Mao's Third Front is one of the first books on life and the economy in the PRC of the Cultural Revolution that marries archival research to memoirs and oral history. Largely unknown outside of China, the Third Front was a strategic relocation program of vital industries and whole cities to the country’s hinterland during the 2nd Vietnam War and the Cultural Revolution. It essentially amounted to the largest government investment program in the Mao period. Meyskens’s book manifestly shows how closely the global Cold War and local developments interacted with each other.

By Covell F. Meyskens,

Why should I read it?

1 author picked Mao's Third Front as one of their favorite books, and they share why you should read it.

What is this book about?

In 1964, the Chinese Communist Party (CCP) made a momentous policy decision. In response to rising tensions with the United States and Soviet Union, a top-secret massive military industrial complex in the mountains of inland China was built, which the CCP hoped to keep hidden from enemy bombers. Mao named this the Third Front. The Third Front received more government investment than any other developmental initiative of the Mao era, and yet this huge industrial war machine, which saw the mobilization of fifteen million people, was not officially acknowledged for over a decade and a half. Drawing on a rich…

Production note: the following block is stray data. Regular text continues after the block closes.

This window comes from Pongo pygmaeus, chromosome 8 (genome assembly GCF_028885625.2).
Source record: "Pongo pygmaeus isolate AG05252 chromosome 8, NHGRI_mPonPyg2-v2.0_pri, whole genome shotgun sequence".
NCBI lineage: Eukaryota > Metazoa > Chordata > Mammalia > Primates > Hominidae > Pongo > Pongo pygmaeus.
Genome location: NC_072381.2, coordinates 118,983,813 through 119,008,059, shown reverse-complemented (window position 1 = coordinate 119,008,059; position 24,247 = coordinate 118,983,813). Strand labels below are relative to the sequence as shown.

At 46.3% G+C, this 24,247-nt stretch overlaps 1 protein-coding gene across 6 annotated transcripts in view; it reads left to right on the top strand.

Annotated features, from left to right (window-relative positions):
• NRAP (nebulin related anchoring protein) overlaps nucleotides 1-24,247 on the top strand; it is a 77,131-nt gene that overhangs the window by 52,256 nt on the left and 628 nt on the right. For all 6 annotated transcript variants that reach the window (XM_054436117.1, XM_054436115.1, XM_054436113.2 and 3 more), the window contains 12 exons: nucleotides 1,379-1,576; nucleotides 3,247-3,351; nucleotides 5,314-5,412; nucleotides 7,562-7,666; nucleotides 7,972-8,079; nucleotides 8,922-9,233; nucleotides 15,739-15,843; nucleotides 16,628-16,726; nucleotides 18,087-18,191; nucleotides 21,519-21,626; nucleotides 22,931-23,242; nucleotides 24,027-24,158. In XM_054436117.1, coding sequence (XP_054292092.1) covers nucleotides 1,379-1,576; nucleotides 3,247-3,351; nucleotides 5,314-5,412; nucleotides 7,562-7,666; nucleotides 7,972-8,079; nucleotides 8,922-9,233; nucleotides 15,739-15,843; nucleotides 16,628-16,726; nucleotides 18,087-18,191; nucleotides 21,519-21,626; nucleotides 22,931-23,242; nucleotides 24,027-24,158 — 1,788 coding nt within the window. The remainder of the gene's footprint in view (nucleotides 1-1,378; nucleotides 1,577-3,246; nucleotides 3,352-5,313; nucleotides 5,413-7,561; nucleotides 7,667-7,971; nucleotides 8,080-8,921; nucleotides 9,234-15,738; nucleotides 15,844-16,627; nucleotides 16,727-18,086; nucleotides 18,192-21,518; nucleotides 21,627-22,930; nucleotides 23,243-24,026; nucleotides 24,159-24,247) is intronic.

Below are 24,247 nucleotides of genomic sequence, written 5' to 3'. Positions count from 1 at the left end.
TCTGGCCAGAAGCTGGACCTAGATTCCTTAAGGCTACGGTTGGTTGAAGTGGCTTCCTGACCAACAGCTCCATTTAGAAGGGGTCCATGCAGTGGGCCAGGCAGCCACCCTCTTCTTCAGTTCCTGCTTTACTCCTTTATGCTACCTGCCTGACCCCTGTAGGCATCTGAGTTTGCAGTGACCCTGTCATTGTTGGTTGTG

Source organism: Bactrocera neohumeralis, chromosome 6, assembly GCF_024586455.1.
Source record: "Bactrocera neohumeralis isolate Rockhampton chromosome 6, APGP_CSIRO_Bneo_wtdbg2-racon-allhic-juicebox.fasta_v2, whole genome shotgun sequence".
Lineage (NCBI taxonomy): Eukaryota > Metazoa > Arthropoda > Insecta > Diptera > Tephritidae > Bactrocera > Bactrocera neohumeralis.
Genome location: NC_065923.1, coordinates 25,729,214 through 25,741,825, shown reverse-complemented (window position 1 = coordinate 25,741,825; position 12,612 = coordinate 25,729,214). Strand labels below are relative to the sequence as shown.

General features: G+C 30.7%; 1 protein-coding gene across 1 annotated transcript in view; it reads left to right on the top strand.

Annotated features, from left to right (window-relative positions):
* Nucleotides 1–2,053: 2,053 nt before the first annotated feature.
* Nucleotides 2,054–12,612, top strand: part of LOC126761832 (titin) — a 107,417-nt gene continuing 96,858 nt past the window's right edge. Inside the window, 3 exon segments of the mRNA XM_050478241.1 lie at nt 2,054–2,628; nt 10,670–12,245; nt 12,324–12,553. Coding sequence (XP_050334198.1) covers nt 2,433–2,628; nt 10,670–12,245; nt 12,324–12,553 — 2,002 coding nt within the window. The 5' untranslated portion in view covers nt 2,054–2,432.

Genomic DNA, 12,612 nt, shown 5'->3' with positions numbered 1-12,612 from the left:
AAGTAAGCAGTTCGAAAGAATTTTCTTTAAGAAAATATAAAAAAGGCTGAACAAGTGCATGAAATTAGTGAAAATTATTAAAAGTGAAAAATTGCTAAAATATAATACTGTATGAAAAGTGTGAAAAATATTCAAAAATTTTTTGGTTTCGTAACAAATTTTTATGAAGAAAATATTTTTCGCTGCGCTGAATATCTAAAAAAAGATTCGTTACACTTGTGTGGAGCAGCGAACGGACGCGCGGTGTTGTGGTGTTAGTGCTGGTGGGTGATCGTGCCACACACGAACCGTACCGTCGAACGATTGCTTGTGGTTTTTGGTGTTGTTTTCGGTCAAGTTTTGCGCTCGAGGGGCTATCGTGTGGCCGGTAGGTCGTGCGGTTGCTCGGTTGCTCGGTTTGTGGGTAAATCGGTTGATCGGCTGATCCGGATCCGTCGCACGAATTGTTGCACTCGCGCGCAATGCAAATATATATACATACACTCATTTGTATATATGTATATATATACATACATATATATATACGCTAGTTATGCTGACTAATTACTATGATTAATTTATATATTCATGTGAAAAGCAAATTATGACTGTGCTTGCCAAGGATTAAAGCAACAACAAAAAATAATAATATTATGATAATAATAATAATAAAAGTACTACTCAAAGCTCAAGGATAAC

Book cover of Latin America and the Global Cold War

Lorenz M. Lüthi Author Of Cold Wars: Asia, the Middle East, Europe

From my list on Cold War history published recently.

Why am I passionate about this?

During the later Cold War, I grew up in neutral and peaceful Switzerland. My German mother’s family lived apart in divided Germany. I knew as a child that I would become a historian because I wanted to find out what had happened to my mother’s home and why there was a Cold War in the first place. My father’s service as a Swiss Red Cross delegate in Korea after 1953 raised my interest in East Asia. After learning Russian and Chinese, I wrote my first book on The Sino-Soviet Split. When I was finishing the book, I resolved to reinvent myself as a global historian, which is why I wrote my second book as a reinterpretation of the global Cold War as a series of parallel regional Cold Wars in Asia, the Middle East, and Europe.